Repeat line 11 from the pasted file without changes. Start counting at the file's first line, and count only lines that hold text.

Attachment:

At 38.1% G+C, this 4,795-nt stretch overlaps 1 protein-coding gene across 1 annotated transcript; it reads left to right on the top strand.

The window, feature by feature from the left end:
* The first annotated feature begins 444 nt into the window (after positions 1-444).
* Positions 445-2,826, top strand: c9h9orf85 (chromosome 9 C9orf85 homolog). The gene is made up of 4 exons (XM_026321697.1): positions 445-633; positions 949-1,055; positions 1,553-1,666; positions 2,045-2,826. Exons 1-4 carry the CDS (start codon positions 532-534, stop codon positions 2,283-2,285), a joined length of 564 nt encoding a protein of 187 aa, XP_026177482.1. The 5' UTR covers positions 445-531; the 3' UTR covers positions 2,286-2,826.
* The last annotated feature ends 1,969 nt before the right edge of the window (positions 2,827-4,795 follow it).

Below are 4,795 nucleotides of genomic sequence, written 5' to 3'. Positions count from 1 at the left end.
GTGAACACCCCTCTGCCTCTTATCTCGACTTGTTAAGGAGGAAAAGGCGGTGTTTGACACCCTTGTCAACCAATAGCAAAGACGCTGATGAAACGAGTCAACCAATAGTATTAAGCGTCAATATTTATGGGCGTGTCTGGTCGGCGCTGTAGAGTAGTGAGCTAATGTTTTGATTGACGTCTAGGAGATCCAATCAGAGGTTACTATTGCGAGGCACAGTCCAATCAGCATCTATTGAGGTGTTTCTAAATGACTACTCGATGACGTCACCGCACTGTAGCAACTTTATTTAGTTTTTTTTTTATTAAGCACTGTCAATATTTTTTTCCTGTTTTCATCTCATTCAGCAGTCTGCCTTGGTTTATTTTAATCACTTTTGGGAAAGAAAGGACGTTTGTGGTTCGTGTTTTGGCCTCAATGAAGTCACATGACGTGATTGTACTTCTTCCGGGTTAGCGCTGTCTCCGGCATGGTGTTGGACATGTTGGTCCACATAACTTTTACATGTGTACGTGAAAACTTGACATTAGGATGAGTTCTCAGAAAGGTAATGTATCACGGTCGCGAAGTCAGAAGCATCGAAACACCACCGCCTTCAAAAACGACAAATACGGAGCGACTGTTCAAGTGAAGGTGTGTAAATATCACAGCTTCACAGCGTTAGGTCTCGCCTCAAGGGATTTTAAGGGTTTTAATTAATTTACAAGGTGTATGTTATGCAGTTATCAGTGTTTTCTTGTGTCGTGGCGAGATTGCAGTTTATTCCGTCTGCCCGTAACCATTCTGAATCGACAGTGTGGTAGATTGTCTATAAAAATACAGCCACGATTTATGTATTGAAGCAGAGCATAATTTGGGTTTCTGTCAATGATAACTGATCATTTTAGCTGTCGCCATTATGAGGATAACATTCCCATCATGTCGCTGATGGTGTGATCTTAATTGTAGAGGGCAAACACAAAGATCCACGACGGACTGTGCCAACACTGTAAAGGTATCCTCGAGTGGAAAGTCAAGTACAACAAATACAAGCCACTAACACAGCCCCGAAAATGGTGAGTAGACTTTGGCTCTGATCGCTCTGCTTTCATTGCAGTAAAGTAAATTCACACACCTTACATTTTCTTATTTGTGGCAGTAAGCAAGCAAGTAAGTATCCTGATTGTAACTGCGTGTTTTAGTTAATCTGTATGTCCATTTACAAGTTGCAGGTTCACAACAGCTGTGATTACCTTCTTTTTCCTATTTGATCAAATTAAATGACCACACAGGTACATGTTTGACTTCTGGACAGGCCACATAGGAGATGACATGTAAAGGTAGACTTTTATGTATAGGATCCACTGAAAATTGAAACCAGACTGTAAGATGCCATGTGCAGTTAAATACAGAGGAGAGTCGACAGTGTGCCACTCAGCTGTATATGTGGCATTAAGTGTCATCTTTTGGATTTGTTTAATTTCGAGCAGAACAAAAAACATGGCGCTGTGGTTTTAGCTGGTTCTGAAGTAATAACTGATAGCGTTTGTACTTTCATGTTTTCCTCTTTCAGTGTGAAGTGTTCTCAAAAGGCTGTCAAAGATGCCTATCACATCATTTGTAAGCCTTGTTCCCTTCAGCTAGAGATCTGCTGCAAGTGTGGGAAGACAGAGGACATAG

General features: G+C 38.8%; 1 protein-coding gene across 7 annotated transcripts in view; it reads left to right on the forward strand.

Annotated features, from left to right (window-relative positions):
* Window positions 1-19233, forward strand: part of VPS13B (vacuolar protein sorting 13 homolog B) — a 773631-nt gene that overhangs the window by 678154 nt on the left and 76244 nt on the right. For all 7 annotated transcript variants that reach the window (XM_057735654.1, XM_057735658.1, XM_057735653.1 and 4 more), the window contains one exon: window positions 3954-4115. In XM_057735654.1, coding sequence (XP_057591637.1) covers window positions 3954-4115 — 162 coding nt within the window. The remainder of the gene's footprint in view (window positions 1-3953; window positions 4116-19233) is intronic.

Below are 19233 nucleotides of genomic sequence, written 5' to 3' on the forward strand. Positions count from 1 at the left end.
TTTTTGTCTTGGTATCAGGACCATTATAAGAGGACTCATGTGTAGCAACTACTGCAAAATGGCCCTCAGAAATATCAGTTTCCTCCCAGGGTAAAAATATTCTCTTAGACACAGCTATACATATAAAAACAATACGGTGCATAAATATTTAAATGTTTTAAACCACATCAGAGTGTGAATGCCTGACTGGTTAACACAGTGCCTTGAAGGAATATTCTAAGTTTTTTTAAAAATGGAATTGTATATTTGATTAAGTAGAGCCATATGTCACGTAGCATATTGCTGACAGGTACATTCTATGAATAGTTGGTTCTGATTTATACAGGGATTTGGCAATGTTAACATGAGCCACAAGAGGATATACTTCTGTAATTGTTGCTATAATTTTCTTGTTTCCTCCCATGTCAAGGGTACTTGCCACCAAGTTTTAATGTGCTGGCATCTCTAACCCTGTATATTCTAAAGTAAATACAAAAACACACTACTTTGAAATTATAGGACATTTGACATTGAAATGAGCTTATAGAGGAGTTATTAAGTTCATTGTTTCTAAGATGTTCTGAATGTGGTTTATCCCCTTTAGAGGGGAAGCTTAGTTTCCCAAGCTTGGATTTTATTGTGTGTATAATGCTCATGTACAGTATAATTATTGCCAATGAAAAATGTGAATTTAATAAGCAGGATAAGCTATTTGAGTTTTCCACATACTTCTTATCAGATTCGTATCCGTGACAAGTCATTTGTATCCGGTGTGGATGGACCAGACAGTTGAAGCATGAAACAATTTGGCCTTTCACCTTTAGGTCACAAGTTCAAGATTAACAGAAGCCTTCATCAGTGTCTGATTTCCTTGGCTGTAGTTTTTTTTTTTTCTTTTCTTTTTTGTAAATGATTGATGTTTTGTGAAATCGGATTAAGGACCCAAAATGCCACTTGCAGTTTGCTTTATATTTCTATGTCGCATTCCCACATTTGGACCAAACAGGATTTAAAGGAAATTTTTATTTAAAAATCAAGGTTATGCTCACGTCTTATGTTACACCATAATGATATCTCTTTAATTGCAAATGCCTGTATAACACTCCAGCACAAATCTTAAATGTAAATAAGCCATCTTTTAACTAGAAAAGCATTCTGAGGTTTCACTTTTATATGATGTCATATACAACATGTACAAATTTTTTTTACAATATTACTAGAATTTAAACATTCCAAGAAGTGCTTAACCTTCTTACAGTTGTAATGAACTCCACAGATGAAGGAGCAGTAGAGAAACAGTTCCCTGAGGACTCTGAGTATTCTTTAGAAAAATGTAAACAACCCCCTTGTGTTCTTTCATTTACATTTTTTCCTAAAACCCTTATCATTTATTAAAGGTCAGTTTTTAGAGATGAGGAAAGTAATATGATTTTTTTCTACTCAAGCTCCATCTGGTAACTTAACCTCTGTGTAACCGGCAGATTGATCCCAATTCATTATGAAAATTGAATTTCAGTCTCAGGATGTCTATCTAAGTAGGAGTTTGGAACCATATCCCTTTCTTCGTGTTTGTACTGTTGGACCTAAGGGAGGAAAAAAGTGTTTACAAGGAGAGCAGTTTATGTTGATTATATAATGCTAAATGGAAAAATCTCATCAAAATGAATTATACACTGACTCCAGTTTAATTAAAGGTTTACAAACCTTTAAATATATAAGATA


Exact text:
Below are 19233 nucleotides of genomic sequence, written 5' to 3' on the forward strand. Positions count from 1 at the left end.